Later, the Chorizo became more politically active, participating in "a day without encased meats," in which 24,000 Wisconsinites died of malnutrition. Things got rough at one of the rallies, where police chased him with a vat of boiling water. The Chorizo joined the group Voces de la Relish, who already had planned protests if the Chorizo didn't win enough sausage races.

This isn't the first time trouble has erupted amongst the sausages. Many fans recall 2003, when the bad blood among sausages boiled over and the Italian sausage was caught planting a horse's head in the Hot Dog's bed. In the 2004 season, the bratwurst got drunk and invaded the Polish sausage's home, urinating on all of his plants. Last year, DEA agents raided the Hot Dog's home and found a whole room full of ecstasy and marijuana, which explains why he wears sunglasses during the day.

The move to hire the Chorizo was an attempt by the Brewers to lure more Latino fans to the ballpark, which the team decided was a more cost effective strategy than actually fielding a competitive team. Next year, the Brewers will add another mascot to honor the vibrant fat white people community in Milwaukee.

Monday, July 24, 2006

Doyle: Stem Cells Hold Promise for Curing Dying Campaign

Madison (AP) - Wisconsin Governor Jim Doyle announced a stunning scientific breakthrough that allows embryonic stem cells to be used to revive an ailing campaign. "We here in Wisconsin have pioneered a procedure that gives life to the most frail and vulnerable political campaigns," said Doyle, whose administration has been swamped by criminal ethical problems.

Doyle himself has been part of a human cloning experiment where travel company Craig Adelman was cloned ten times. As a result of the experiment, Doyle was able to raise an additional $100,000 for his campaign from the team of Adelman clones. Unfortunately, since there weren't ten state travel contracts to trade away, Doyle gave each one of them an unsigned picture of the San Diego Chicken.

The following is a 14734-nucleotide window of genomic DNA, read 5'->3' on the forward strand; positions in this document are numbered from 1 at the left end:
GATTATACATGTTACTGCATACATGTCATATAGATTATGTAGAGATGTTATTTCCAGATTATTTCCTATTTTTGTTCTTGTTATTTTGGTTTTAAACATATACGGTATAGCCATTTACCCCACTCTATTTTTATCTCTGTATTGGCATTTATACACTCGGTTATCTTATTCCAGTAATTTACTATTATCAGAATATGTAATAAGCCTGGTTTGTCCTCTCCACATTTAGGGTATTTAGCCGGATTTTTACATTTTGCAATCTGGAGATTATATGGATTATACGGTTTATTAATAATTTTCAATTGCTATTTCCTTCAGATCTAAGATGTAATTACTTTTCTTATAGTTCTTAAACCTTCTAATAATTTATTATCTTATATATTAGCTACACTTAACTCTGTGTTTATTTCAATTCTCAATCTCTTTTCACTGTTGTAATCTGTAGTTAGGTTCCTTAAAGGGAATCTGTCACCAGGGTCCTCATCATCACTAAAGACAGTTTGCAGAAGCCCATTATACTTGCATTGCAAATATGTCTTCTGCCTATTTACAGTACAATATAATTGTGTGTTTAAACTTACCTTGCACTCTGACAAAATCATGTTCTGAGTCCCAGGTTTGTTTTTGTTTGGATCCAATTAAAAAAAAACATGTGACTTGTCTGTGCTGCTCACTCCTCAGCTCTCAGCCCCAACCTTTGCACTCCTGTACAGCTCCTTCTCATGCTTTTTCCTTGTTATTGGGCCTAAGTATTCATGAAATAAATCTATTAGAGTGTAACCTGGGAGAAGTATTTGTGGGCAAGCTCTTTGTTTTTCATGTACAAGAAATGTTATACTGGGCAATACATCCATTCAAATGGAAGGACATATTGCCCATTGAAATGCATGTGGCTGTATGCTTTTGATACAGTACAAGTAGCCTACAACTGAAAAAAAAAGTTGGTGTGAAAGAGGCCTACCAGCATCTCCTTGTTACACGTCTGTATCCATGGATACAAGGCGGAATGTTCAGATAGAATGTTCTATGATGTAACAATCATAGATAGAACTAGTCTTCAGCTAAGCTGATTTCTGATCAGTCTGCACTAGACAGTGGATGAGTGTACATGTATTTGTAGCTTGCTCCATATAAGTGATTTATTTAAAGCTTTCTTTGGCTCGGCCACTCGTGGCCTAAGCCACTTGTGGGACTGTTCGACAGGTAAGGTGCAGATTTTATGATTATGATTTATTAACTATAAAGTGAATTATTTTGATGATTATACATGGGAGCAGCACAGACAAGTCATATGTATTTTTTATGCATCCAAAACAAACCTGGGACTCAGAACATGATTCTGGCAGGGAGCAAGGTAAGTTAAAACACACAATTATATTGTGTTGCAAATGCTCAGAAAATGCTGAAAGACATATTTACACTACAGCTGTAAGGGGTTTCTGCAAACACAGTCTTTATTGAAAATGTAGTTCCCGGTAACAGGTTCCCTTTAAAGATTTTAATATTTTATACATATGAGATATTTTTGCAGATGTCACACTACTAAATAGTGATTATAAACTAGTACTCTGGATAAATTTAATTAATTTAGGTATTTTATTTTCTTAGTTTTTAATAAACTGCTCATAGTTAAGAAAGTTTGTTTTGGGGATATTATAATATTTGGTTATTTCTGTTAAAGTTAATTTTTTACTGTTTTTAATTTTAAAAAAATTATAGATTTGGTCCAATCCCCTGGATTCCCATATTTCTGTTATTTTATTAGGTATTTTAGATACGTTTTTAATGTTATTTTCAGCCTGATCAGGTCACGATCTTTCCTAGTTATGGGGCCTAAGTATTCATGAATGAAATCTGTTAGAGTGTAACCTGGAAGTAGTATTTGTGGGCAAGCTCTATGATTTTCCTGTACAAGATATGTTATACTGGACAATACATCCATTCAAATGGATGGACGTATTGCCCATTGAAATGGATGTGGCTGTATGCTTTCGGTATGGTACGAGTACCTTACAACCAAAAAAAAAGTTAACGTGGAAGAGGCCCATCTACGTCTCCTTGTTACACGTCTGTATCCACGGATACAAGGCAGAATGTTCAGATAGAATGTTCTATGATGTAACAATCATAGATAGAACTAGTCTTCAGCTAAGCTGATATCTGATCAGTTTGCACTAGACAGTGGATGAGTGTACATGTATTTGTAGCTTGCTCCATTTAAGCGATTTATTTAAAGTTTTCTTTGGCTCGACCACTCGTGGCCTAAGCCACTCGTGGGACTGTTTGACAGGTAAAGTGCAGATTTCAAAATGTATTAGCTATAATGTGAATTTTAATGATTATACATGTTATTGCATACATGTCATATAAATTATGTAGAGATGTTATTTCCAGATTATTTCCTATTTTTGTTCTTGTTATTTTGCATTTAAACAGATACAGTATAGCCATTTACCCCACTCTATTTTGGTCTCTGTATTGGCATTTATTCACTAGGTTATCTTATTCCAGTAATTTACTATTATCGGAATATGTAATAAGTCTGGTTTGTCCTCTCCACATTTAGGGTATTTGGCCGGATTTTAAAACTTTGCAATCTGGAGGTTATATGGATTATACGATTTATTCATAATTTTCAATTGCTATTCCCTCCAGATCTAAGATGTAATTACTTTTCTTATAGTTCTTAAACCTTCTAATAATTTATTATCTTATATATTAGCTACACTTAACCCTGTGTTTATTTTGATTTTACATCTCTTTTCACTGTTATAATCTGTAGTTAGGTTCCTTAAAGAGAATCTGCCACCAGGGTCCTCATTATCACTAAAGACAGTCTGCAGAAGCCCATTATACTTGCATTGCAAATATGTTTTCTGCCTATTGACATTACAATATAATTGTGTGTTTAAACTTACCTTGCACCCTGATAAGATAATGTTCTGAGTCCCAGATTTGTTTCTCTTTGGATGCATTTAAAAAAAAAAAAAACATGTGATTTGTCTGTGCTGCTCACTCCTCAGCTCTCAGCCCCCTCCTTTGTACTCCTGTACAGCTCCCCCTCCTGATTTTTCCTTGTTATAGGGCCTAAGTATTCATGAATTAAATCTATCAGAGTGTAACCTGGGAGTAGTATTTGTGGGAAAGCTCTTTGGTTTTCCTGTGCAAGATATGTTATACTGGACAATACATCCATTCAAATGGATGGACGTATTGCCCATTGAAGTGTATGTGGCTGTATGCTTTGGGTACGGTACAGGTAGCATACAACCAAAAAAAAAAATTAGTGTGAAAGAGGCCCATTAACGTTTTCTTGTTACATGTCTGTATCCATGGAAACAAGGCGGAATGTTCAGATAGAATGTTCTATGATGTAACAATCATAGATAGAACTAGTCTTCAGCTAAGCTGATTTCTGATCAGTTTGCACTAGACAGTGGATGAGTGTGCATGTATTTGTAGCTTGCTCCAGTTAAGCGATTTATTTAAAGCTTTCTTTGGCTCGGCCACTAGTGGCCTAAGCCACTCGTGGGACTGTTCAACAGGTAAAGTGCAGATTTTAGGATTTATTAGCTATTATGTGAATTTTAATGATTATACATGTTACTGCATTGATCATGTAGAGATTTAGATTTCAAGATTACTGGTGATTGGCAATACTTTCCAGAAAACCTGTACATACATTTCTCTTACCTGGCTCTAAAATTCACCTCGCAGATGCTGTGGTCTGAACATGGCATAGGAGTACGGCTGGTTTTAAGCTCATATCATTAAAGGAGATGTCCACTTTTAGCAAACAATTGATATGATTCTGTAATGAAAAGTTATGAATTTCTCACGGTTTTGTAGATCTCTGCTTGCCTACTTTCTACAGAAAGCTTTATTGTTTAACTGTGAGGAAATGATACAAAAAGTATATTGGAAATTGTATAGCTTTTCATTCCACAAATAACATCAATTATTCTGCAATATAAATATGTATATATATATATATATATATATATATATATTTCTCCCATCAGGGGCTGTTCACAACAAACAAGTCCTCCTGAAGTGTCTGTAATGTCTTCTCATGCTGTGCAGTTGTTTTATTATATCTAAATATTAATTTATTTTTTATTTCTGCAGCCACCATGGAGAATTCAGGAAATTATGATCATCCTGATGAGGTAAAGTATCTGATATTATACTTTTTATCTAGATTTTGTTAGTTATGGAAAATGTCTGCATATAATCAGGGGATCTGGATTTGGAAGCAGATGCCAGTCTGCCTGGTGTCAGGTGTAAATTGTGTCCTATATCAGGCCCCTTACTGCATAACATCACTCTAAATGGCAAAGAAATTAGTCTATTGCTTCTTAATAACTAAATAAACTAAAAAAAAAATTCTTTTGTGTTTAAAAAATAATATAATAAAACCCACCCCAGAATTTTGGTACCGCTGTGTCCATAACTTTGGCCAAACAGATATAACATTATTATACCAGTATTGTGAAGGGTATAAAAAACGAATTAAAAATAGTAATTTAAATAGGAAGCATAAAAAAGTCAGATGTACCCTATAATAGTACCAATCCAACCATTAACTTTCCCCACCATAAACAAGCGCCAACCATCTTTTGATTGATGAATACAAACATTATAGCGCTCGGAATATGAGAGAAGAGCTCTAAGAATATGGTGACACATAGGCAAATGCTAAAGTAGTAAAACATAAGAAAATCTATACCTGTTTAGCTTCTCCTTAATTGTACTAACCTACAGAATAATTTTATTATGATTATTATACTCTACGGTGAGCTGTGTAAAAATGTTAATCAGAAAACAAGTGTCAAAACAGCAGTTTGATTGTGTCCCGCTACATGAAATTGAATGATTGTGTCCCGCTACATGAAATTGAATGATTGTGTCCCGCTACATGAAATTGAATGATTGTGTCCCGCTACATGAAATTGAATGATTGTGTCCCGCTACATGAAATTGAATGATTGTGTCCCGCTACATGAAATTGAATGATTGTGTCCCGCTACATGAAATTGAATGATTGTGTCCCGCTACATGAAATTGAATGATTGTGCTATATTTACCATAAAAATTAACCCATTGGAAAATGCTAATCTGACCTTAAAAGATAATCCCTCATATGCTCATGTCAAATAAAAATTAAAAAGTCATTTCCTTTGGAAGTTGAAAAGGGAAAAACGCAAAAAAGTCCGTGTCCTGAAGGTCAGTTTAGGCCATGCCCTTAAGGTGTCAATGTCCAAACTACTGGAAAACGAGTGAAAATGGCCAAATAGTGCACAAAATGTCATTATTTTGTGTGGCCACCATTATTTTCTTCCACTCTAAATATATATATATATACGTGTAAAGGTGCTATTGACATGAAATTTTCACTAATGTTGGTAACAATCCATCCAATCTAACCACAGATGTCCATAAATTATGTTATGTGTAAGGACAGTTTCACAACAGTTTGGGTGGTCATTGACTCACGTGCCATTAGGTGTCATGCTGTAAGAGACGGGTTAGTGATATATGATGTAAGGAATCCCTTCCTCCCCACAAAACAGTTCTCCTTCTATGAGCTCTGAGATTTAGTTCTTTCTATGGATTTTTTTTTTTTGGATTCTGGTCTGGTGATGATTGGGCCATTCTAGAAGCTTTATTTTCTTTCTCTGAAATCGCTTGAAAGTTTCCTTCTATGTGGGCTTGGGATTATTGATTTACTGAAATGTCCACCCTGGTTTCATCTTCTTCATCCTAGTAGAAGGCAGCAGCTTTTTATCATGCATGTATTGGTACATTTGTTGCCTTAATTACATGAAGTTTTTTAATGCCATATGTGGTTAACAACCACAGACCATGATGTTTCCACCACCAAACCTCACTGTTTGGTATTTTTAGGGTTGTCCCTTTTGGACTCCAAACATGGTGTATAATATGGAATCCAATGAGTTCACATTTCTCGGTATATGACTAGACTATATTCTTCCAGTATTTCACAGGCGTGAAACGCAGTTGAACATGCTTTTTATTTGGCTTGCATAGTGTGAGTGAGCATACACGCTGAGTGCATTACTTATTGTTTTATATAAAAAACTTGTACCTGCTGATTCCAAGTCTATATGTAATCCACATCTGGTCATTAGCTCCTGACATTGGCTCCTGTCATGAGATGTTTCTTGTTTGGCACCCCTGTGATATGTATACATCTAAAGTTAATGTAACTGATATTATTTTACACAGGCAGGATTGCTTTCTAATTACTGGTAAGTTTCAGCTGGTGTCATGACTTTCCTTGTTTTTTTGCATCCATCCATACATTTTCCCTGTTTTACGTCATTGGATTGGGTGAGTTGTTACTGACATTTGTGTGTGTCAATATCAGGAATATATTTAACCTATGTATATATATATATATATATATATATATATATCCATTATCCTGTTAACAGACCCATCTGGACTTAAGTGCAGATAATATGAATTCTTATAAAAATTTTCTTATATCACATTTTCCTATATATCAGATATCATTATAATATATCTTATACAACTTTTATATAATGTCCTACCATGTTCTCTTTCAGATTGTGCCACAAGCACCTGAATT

"We need to have a kinder and more thoughtful policy on stem cell research," said Doyle. "It will bring comfort to the families of sick kids to know that when they die, the memory of their disease helped me win re-election," added Doyle. The Governor noted that while no procedure actually currently exists to cure anyone through embryonic stem cell therapy, his fundraising has never been healthier.

When told about gubernatorial candidate Mark Green's concerns about human cloning, Doyle quickly dismissed the criticisms. He noted 100% of Green's contributions have come from individuals who were previously embryos, and were therefore tainted. "We need to address this issue in a mature way," said Doyle, adding "the only thing that can really help these sick children is rigorous research, serious experimentation, and cramming the words 'Mark Green' and 'George Bush' in as many sentences as possible."

When told that adult stem cells, and not embryonic cells, have actually been used in procedures to help sick people, Doyle quickly took a large bite of a peanut butter and jelly sandwich.

Your Lonely Mustached Masturbator Update

A couple months back, I posted a report from a Cleveland newscast that caught a guy named Mike Cooper strangling the ostrich at the public library. Later on, reporter Carl Monday filed this follow up report.